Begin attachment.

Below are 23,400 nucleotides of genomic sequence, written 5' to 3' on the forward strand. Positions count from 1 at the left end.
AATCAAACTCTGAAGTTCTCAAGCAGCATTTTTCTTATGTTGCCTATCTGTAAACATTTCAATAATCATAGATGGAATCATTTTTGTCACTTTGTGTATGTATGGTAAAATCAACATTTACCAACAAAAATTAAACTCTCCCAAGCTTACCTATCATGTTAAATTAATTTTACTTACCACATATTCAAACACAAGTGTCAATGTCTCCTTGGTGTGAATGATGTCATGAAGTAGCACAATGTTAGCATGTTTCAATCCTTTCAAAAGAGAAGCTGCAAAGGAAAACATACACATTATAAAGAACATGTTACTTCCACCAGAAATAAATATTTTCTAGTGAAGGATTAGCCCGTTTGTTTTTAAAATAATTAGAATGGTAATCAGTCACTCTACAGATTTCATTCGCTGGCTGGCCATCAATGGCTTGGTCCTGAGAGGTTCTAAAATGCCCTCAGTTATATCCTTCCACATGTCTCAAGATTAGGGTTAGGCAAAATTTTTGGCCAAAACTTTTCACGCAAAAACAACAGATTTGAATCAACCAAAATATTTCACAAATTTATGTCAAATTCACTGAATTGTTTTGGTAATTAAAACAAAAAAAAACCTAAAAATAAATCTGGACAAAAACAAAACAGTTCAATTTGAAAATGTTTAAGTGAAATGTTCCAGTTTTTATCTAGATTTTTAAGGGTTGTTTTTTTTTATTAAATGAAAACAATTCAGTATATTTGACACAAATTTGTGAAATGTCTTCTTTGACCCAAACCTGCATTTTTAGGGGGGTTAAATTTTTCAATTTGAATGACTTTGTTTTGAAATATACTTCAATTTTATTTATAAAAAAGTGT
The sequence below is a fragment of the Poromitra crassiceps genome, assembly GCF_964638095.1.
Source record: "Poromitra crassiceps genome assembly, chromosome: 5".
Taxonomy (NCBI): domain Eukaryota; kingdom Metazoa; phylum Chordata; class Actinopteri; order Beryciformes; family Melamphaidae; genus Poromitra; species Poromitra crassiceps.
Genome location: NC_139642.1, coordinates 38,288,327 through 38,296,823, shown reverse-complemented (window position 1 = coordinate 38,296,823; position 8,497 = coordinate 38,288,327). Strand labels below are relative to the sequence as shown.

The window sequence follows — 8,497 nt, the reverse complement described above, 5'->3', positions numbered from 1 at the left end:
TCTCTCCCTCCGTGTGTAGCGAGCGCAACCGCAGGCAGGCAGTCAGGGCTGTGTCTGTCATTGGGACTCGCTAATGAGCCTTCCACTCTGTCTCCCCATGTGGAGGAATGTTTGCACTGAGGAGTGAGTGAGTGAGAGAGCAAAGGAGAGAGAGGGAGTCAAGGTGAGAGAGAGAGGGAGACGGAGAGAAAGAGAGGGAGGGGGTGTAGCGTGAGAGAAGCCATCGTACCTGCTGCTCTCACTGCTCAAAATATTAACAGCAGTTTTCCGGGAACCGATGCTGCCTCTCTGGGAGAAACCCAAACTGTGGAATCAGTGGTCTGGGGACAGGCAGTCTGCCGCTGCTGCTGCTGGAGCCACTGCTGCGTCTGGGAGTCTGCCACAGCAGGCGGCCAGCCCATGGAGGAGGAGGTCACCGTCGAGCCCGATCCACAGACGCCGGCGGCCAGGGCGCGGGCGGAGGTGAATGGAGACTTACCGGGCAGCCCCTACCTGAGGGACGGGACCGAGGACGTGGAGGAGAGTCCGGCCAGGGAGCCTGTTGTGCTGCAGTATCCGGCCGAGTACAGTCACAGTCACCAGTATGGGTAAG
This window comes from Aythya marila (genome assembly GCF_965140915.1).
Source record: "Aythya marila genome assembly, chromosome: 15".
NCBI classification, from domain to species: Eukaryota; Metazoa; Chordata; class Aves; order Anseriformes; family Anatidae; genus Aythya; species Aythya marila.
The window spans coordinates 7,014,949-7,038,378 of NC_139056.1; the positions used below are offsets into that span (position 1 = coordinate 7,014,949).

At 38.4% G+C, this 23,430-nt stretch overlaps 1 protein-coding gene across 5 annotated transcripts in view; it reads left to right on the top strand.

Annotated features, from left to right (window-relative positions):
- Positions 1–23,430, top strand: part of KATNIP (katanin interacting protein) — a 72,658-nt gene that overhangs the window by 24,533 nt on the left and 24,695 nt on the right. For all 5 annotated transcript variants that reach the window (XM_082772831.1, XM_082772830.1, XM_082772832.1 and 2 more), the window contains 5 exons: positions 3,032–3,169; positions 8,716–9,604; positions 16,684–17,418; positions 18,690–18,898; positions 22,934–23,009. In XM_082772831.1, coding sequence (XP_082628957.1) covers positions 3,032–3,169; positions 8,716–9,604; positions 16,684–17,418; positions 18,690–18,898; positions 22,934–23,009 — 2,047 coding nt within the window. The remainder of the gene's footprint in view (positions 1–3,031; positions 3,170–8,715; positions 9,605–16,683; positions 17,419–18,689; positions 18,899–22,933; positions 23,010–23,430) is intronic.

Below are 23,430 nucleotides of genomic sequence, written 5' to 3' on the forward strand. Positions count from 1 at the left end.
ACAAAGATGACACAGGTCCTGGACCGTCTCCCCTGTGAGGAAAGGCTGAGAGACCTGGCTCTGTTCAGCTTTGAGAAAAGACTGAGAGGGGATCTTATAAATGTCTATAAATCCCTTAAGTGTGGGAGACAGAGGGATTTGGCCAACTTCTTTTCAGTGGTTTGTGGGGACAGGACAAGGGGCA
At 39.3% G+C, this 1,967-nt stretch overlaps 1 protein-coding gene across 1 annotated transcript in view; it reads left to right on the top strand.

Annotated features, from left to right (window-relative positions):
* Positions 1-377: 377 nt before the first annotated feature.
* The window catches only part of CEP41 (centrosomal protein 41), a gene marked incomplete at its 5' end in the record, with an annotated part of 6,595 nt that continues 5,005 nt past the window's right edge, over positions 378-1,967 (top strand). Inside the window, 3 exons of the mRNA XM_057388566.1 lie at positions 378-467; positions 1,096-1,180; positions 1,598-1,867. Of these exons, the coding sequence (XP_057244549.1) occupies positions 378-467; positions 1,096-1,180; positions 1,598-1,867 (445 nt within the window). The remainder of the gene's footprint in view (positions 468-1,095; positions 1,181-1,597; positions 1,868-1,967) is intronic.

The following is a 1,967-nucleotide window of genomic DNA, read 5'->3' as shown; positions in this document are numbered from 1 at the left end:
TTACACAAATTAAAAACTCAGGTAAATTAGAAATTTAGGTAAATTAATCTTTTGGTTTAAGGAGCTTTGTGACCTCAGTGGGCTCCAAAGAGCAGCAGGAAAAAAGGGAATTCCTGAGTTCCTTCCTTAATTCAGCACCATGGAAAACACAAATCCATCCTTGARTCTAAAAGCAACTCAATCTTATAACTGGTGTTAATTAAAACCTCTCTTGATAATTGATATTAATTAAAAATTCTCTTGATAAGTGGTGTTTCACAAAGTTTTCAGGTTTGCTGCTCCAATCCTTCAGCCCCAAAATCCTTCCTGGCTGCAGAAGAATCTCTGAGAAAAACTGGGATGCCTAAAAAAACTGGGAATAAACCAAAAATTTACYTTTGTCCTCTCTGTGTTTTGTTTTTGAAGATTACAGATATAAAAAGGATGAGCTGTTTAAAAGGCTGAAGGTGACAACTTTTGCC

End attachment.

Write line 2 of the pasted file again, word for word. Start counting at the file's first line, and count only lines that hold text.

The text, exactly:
AATCAAACTCTGAAGTTCTCAAGCAGCATTTTTCTTATGTTGCCTATCTGTAAACATTTCAATAATCATAGATGGAATCATTTTTGTCACTTTGTGTATGTATGGTAAAATCAACATTTACCAACAAAAATTAAACTCTCCCAAGCTTACCTATCATGTTAAATTAATTTTACTTACCACATATTCAAACACAAGTGTCAATGTCTCCTTGGTGTGAATGATGTCATGAAGTAGCACAATGTTAGCATGTTTCAATCCTTTCAAAAGAGAAGCTGCAAAGGAAAACATACACATTATAAAGAACATGTTACTTCCACCAGAAATAAATATTTTCTAGTGAAGGATTAGCCCGTTTGTTTTTAAAATAATTAGAATGGTAATCAGTCACTCTACAGATTTCATTCGCTGGCTGGCCATCAATGGCTTGGTCCTGAGAGGTTCTAAAATGCCCTCAGTTATATCCTTCCACATGTCTCAAGATTAGGGTTAGGCAAAATTTTTGGCCAAAACTTTTCACGCAAAAACAACAGATTTGAATCAACCAAAATATTTCACAAATTTATGTCAAATTCACTGAATTGTTTTGGTAATTAAAACAAAAAAAAACCTAAAAATAAATCTGGACAAAAACAAAACAGTTCAATTTGAAAATGTTTAAGTGAAATGTTCCAGTTTTTATCTAGATTTTTAAGGGTTGTTTTTTTTTATTAAATGAAAACAATTCAGTATATTTGACACAAATTTGTGAAATGTCTTCTTTGACCCAAACCTGCATTTTTAGGGGGGTTAAATTTTTCAATTTGAATGACTTTGTTTTGAAATATACTTCAATTTTATTTATAAAAAAGTGT